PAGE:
Several studies tried to demonstrate whether there are some advantages to apply the progressive muscle relaxation technique into the sports field. Professional sports require constant tension from athletes both physically and mentally, therefore the progressive muscle relaxation technique may help athletes achieve optimal performance and optimize functioning in daily life.[citation needed] H.A. Hashim and H. Hanafi conducted an experiment with adolescent soccer players to understand the effects of progressive muscle relaxation on athletes. Results obtained in this experiment suggested reductions in the confusion, depression, fatigue, and tension subscale scores following progressive muscle relaxation.[citation needed]


Progressive muscle relaxation technique has been used in psychiatric settings as an alternative means of coping with subjective stress and state anxiety. A few modern studies are reported a therapeutic effectiveness on psychological distress and anxiety symptoms as well as on response/remission for people with schizophrenia. There is evidence revealing a decrease in stress level after regular training, after which patients tend to feel a greater sense of wellness and well-being. Moreover, they aim to learn how to manage stressful situations, especially those related to "self-control", "assuming responsibility" and "positive re-evaluation". However, the application of progressive muscle relaxation technique to the patients with schizophrenia is not widely used and requires additional research.[11][12]


Progressive relaxation has formed the basis for natural childbirth methods.

Long term effects[edit]

According to Encyclopedia of medicine by Miller-Keane, long term effects of practicing progressive muscle relaxation include:

  • A decrease in generalized level of anxiety
  • A decrease in anticipatory anxiety related to phobias
  • Reduction in the frequency and duration of panic attacks
  • Improved ability to face phobic situations through graded exposure
  • Improved concentration
  • An increased sense of control over moods
  • Increased self-esteem
  • Increased spontaneity and creativity[13]

See also[edit]


  1. ^ "progressive muscle relaxation". Archived from the original on 2018-07-13. Retrieved 2017-07-20.
  2. ^ Jacobson, E. (1938). Progressive relaxation. Chicago: University of Chicago Press
  3. ^ Jacobson, E. (1929). Progressive relaxation. Chicago: University of Chicago Press
  4. ^ Bernstein, Douglas (2000). New directions in progressive relaxation training : a guidebook for helping professionals. Westport, Conn. : Praeger. pp. 2–5. ISBN 0275968375.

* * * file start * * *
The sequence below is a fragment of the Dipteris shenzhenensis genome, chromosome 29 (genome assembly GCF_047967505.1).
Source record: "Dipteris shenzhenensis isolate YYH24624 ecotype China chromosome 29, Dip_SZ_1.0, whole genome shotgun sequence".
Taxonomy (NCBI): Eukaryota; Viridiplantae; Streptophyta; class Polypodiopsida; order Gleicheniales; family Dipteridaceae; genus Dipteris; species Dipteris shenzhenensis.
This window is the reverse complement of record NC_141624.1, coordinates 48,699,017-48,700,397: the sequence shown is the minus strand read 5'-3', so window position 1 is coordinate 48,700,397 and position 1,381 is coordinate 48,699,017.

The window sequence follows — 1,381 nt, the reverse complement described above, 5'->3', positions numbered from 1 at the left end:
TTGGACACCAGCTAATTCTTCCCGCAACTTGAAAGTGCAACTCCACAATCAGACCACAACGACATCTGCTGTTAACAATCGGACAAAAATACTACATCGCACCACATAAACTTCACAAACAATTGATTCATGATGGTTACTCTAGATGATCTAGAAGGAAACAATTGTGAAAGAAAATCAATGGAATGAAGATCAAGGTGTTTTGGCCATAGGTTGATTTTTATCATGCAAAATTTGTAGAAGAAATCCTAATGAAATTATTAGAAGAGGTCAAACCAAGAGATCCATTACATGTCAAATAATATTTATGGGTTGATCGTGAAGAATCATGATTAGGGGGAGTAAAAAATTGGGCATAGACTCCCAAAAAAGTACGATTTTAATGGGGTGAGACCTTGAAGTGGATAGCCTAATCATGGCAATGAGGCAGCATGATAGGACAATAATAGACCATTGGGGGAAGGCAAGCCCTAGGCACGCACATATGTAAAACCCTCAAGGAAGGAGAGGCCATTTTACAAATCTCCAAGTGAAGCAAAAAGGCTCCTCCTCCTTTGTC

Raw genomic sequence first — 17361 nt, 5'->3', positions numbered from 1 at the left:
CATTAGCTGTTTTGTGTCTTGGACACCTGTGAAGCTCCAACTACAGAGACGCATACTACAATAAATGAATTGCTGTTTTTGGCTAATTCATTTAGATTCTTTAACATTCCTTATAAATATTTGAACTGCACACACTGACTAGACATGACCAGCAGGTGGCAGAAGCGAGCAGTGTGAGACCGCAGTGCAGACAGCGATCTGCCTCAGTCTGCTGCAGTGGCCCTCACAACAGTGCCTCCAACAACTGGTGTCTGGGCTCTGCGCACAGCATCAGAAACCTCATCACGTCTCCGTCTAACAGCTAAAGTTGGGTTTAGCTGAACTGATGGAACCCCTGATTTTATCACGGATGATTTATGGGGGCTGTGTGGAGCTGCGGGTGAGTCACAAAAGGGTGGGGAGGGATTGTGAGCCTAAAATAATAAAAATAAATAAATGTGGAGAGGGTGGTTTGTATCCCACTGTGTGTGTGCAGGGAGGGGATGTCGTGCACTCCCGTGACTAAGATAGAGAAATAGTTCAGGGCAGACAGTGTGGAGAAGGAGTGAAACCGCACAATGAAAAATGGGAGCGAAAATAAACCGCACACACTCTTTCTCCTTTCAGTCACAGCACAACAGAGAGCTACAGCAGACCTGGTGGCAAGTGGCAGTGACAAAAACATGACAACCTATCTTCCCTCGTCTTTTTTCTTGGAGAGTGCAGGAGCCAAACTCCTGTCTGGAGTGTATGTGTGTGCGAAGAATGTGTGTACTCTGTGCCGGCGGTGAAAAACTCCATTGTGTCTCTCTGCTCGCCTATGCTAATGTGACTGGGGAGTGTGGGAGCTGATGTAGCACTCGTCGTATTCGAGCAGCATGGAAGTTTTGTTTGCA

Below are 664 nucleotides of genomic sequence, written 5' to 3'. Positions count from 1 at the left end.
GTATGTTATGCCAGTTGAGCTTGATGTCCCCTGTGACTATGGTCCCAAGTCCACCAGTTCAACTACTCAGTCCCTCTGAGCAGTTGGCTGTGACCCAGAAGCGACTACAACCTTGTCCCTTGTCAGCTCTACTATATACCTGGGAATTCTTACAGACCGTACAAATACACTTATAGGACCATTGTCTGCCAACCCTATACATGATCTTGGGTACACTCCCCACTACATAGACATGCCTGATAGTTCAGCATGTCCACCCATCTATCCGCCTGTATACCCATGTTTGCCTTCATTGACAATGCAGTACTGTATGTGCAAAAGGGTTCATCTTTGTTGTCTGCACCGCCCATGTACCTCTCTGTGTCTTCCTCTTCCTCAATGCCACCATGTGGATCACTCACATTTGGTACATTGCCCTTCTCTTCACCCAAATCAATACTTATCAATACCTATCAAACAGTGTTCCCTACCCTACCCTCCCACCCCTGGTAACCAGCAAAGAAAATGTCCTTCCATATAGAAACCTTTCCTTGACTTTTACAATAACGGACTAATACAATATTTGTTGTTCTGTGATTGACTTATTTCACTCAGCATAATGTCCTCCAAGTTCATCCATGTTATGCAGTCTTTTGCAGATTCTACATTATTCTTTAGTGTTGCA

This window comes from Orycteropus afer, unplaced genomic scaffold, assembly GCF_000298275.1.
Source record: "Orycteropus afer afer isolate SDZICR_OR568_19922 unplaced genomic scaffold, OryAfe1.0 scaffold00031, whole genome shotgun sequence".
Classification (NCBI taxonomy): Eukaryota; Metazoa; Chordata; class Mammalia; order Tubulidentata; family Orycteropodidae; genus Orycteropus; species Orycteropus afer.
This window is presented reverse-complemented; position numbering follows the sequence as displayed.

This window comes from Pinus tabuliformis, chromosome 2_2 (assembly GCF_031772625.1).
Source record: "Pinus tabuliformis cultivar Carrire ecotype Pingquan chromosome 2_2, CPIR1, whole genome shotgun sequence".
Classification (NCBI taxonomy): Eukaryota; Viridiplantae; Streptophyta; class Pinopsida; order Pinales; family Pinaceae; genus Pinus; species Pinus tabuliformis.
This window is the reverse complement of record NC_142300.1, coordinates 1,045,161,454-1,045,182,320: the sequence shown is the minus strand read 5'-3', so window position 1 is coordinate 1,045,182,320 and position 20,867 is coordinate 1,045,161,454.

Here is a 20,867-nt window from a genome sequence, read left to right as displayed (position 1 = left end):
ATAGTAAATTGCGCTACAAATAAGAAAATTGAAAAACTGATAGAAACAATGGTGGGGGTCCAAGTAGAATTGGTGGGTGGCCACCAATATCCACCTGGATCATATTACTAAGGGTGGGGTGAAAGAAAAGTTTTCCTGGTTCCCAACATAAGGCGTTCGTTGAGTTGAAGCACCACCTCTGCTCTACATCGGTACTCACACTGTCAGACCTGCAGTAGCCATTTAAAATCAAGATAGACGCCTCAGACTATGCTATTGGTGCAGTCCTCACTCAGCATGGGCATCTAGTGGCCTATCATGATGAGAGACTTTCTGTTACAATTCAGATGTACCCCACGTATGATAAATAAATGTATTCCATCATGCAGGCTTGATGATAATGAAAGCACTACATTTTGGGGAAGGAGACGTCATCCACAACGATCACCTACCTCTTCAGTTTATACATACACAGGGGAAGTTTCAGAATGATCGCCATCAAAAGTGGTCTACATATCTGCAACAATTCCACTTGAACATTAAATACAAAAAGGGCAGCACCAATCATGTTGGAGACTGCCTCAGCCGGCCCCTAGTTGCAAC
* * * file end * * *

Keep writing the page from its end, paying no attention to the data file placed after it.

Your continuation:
5. ^ Craske & Barlow (2006), Worry, Oxford University Press, p. 53, ISBN 978-0-19-530001-7
  6. ^ Blanaru, Monica; Bloch, Boaz; Vadas, Limor; Arnon, Zahi; Ziv, Naomi; Kremer, Ilana; Haimov, Iris (7 August 2012). "The effects of music relaxation and muscle relaxation techniques on sleep quality and emotional measures among individuals with posttraumatic stress disorder". Mental Illness. 4 (2): 13. doi:10.4081/mi.2012.e13. PMC 4253375. PMID 25478114.
  7. ^ Wang, Fang; Eun-Kyoung, Othelia; Feng, Fan; Vitiello, Michael V.; Wang, Weidong; Benson, Herbert; Fricchione, Gregory L.; Denninger, John W. (1 December 2016). "The effect of meditative movement on sleep quality: A systematic review". Sleep Medicine Reviews. 30: 43–52. doi:10.1016/j.smrv.2015.12.001. ISSN 1087-0792. PMID 26802824.
  8. ^ "Effect of Progressive Muscular Relaxation on Stress and Disability in Subjects with Chronic Low Back Pain (PDF Download Available)". ResearchGate.
  9. ^ Paula, Adriana Aparecida Delloiagono de; Carvalho, Emilia Campos de; Santos, Claudia Benedita dos (2002). "The use of the "Progressive Muscle Relaxation" technique for pain relief in gynecology and obstetrics". Revista Latino-Americana de Enfermagem. 10 (5): 654–659. doi:10.1590/S0104-11692002000500005. ISSN 0104-1169. PMID 12641051.
  10. ^ McLennan, Mary T. (2014-07-31). Pelvic Pain in Women, an Issue of Obstetrics and Gynecology Clinics, E-Book. ISBN 978-0-323-32336-9.
  11. ^ Melo-Dias, Carlos; Alves Apóstolo, João Luís; Batista Cardoso, Daniela Filipa (October 2014). "Effectiveness of progressive muscle relaxation training for adults diagnosed with schizophrenia: a systematic review protocol". JBI Database of Systematic Reviews and Implementation Reports. 12 (10): 85–97. doi:10.11124/jbisrir-2014-1639.
  12. ^ Vancampfort, Davy; Correll, Christoph U; Scheewe, Thomas W; Probst, Michel; De Herdt, Amber; Knapen, Jan; De Hert, Marc (27 July 2012). "Progressive muscle relaxation in persons with schizophrenia: a systematic review of randomized controlled trials". Clinical Rehabilitation. 27 (4): 291–298. doi:10.1177/0269215512455531. PMID 22843353.
  13. ^ O'Toole, Marie T., ed. (2005). Encyclopedia & dictionary of medicine, nursing, & allied health (7th ed., revised reprint. ed.). Philadelphia: Saunders. ISBN 9781416026044.